Everyone has a limit of tolerance to stress they can handle on a day-to-day basis. But when we’re going through big changes like a career transition or figuring out our own life purposes, the stress can become overwhelming. It’s times like these that force us to practice coping skills and practice new ways of dealing with our life challenges. Here are 5 evidence-based approaches to managing your stress:


Did you know that stress hormones drop significantly after just 15 minutes of sitting in a forest? Most people feel at their best when they’re outside. There are many mental health benefits when spending time in nature, and apparently, you don’t have to go outside to connect with nature. Research shows even looking at a picture of nature can reduce stress and improve cognitive functioning. The science is so robust around nature therapy that healthcare practitioners across Canada have started to prescribe parks through the ParX program to anyone who could benefit from it.


How many times have you heard this one? Knowing that exercise is generally good for you is common sense. Sometimes we need a reminder of the evidence around the benefits of regular exercise in reducing anxiety. Whether it’s simply running, team sports, dancing or yoga, it’s important to find a physical activity that you enjoy rather than dread having to exercise. Exercising helps release endorphins and regulate our blood pressure, counteracting the effects of cortisol and adrenaline which are produced in our bodies when we are in fight-or-flight mode.


A recent study showed that journaling 3 times a week for 6 weeks can significantly increase one’s feelings of optimism and gratitude. Setting aside regular time to write your thoughts and feelings without overthinking can have many therapeutic benefits, including the reduction of symptoms related to anxiety, even arthritis and asthma!


Being “tired” all the time because one is “too busy” for sleep has become a status symbol in Western culture as a way to show one’s importance in the world. Unfortunately, this type of sleep-deprived lifestyle comes at a cost. In this self-care assessment from The University of Tennessee at Martin, you can assess your self-care status and routine which includes your spiritual, relationship, physical and emotional life. Unsurprisingly, “getting enough sleep” is one of the first things on the checklist as sleep hygiene has a major impact on our overall well-being. According to research, 65%-75% of the population has experienced sleep deprivation during COVID-19 because of the increased workload or for “occupational” reasons – a growing epidemic stemming from the pandemic. If you’re suffering from poor sleep, it could be time to talk to your doctor about how to make some changes.


Whether it’s learning to set boundaries with your work or partner, or you need some validation, getting that unbiased feedback from a professional counselling therapist, psychologist or psychotherapist can be incredibly beneficial for your mental health.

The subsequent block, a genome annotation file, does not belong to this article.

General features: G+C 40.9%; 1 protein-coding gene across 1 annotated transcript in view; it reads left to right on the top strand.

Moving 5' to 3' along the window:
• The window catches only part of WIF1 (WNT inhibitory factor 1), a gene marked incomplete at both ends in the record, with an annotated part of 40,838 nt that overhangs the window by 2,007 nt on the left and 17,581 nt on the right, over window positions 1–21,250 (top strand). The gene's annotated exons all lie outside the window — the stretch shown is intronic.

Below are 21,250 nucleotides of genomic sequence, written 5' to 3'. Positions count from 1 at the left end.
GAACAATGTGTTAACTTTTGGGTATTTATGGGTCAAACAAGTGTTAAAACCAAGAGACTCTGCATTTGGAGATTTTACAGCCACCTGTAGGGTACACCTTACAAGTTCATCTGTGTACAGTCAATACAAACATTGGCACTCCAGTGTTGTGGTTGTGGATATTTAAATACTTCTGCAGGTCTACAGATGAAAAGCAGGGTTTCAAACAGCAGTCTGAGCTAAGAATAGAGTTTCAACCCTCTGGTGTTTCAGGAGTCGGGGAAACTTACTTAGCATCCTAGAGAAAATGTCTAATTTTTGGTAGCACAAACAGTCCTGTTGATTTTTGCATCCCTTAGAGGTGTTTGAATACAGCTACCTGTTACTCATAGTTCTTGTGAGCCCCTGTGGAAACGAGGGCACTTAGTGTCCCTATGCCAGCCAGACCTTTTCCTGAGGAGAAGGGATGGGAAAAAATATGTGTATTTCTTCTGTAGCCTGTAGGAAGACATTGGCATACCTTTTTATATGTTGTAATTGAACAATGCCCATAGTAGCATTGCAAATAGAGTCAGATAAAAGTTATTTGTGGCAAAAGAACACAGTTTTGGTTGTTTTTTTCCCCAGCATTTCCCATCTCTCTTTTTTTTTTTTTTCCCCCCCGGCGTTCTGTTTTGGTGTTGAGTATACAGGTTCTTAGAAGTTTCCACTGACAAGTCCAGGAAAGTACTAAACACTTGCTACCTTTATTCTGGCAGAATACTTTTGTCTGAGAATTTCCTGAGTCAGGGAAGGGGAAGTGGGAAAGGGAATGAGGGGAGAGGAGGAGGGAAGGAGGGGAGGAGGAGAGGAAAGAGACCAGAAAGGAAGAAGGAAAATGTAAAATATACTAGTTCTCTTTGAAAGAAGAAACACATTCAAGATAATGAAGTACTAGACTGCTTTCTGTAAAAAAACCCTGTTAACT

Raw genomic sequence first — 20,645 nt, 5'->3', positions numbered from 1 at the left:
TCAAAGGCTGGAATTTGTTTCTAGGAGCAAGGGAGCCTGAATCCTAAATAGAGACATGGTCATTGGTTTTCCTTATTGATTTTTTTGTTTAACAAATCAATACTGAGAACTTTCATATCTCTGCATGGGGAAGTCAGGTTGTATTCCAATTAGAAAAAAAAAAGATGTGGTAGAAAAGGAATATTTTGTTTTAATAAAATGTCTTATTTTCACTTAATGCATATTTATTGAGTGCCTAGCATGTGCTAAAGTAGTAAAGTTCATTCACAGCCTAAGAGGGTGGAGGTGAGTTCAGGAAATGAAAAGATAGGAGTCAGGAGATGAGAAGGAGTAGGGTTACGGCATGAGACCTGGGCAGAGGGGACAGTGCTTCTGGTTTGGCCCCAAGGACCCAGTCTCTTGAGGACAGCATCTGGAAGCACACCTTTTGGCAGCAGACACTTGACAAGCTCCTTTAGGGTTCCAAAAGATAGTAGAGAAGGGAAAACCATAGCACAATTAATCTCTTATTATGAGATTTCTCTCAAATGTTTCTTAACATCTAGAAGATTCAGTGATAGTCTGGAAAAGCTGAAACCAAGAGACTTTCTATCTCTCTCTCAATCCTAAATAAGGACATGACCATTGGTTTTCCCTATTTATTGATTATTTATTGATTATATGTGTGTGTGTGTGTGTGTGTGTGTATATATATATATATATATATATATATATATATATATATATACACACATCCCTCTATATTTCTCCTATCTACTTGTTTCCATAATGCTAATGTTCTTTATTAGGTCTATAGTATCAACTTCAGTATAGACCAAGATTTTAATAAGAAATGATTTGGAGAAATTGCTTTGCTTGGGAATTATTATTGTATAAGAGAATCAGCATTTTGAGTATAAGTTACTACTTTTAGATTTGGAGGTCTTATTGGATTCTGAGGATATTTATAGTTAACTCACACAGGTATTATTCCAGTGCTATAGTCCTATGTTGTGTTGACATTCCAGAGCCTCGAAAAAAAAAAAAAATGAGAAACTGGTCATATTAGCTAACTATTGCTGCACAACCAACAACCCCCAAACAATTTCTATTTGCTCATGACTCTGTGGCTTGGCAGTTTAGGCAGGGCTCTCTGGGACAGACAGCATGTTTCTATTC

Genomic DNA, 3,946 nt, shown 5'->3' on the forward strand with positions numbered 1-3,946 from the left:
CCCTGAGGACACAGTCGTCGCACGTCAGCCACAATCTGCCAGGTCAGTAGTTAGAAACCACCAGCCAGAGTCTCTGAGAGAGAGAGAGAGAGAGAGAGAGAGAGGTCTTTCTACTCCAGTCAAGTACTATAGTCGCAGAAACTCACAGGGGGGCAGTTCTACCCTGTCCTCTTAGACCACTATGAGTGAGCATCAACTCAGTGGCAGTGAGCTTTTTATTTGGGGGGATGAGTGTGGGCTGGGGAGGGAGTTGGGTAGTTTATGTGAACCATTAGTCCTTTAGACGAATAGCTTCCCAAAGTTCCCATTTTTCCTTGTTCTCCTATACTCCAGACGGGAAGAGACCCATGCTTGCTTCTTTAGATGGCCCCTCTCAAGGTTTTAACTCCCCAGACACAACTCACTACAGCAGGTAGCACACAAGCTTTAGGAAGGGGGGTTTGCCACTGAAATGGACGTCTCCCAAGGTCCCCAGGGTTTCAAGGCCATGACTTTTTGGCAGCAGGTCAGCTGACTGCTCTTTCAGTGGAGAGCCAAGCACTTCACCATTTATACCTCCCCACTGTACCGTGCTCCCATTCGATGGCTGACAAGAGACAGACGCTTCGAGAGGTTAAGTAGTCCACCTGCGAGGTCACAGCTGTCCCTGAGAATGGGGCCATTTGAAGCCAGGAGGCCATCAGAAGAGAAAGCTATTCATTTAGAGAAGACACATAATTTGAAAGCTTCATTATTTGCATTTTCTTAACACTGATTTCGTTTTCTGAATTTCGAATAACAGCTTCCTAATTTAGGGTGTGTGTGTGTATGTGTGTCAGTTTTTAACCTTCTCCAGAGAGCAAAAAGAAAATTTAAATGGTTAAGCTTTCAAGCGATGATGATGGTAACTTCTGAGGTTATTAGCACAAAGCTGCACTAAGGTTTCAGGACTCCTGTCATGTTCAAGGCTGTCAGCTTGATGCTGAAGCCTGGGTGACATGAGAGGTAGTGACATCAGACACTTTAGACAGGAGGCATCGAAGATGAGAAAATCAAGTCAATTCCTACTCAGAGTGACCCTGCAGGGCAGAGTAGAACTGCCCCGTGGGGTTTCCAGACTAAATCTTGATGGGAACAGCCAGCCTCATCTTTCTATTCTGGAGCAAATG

By Laura Cohen, a Career Counsellor at Canada Career Counselling Halifax location. Laura has completed an MA in Counselling Psychology from McGill University. She is experienced working with clients in numerous industries including finance, the military, business and education, the non-profit and arts sector, IT and healthcare.  If you are looking for career counselling email our office at [email protected] to schedule a 15-minute complimentary consultation. You may be able to use your insurance plan or extended health benefits to cover counselling and assessment fees.





BC Parks Foundation. (March 2022). Mental Health. Park Prescriptions https://bcparksfoundation.ca/site/assets/files/1697/parx_mental_health_handout_oct20_-_ml.pdf

Self-Care Assessment Adapted from Saakvitne, Pearlman, & Staff of TSI/CAAP (1996). Transforming the pain: A workbook on vicarious traumatization. Norton.

Kühn, S., Forlim, C. G., Lender, A., Wirtz, J., & Gallinat, J. (2021). Brain functional connectivity differs when viewing pictures from natural and built environments using fMRI resting state analysis. Scientific reports, 11(1), 1-10.

Stonerock, G. L., Hoffman, B. M., Smith, P. J., & Blumenthal, J. A. (2015). Exercise as treatment for anxiety: systematic review and analysis. Annals of behavioral medicine, 49(4), 542-556.

Lin, Y. N., Liu, Z. R., Li, S. Q., Li, C. X., Zhang, L., Li, N., … & Li, Q. Y. (2021). Burden of sleep disturbance during COVID-19 pandemic: a systematic review. Nature and Science of Sleep, 13, 933.

Kabir, A. Exercise: Background and Benefits on Health.

Kim-Godwin, Y. S., Kim, S. S., & Gil, M. (2020). Journaling for self-care and coping in mothers of troubled children in the community. Archives of Psychiatric Nursing, 34(2), 50-57.